I realize that by going over and over the results from Study 329, I’m pushing my luck, and becoming 1reallyboringoldman. But I’m determined to make this point crystal clear, even if I’m my only reader. That GSK position paper says everything needed to critique what has been wrong with the recent era of psychiatric Clinical Trials [and if you read the third from the last sentence, GSK had picked the abberent HAM-D total score < 8 before Sally Laden ever got to work].  What they can’t get through the FDA [even with its minimalistic standards], they publish in a peer reviewed journal and promote off-label use, handing out the reprints [see J&J Deal With The States ‘Is Huge’: Friede Explains]. It’s what’s wrong with ghost-writing. If they’re going to play with the numbers until they can figure out a way to make them reach their forgone conclusion, they need to do it themselves instead of hiring a "hit-man" like Sally Laden to do it for them. It’s their sleep we want disrupted [ghost-writers sleep just fine]. It’s the reason that the raw data needs to be published so that those of us who suspect misbehavior can do an audit, much as the I.R.S. audited Al Capone. I use these mobster examples because this kind of hanky-panky is scientific crime – in this case, crime against youth and crime against physicians…

So, believe it or not, I’ll shut up about Study 329 now and move on to something simple – what to do about it.
    Bernard Carroll
    September 8, 2012 | 9:59 AM

    Your description of Glaxo’s thought process fits the expression HARKING – hypothesizing after results are known.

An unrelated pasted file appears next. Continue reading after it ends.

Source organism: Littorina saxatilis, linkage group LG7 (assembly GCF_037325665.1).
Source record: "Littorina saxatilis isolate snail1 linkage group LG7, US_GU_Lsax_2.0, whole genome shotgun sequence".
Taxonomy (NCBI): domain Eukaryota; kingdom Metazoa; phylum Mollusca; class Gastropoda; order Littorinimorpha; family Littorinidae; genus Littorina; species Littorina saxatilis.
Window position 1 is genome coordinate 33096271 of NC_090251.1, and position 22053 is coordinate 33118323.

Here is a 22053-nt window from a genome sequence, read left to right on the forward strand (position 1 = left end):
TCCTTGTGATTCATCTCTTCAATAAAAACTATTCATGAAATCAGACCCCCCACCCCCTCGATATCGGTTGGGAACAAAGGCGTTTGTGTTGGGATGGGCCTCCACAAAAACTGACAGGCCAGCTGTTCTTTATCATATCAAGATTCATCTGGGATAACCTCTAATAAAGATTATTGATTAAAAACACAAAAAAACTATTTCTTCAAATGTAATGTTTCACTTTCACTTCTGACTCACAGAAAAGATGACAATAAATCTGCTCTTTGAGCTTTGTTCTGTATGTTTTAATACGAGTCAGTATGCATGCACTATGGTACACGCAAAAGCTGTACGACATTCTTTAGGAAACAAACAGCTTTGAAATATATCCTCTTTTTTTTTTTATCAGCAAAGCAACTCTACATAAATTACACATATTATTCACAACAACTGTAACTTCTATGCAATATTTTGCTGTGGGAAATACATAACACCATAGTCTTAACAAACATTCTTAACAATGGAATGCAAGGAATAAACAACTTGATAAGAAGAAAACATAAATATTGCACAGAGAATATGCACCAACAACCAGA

September 8, 2012 | 12:01 PM

    I hadn’t heard the acronym HARK [hypothesizing after results known], but I won’t forget it. It’s only really possible to get away with HARKing if no one else has access to the raw data. I guess LARK would do too [lying after the results known]. Thanks for the term…

    September 8, 2012 | 1:03 PM

    Transparency for Clinical Trials — The TEST Act
    Jeffrey M. Drazen, M.D.
    N Engl J Med 2012; 367:863-864August 30, 2012

    “This legislation is important. The bill requires that any trial that could be used to support an application for FDA approval be registered in and that the results be reported in a timely fashion. It requires that early-phase trials (those in which a drug is initially tested in humans) be registered. Thus, these trials will become public knowledge.”

    “We can make progress in medicine only if people are willing to put themselves at risk to test new diagnostic and therapeutic approaches. To recognize and reward these participants, and in keeping with the Declaration of Helsinki, clinical trials should be conducted in the open, with full public knowledge of the question asked, the intervention tested, and the results obtained. The TEST Act is another step toward this end, and we strongly support it.

    September 8, 2012 | 6:21 PM

    Selling bulk reprints is a profit center for a journal, see :

    “Additionally, reprint sales can be a financially attractive source of revenue for some publishers, which has the potential to generate about $700,000 from a single journal article.”

    (Apologies if you mentioned this elsewhere, Dr. Mickey.)

    September 8, 2012 | 6:38 PM

    Martin Keller retired from Brown without explanation at the end of June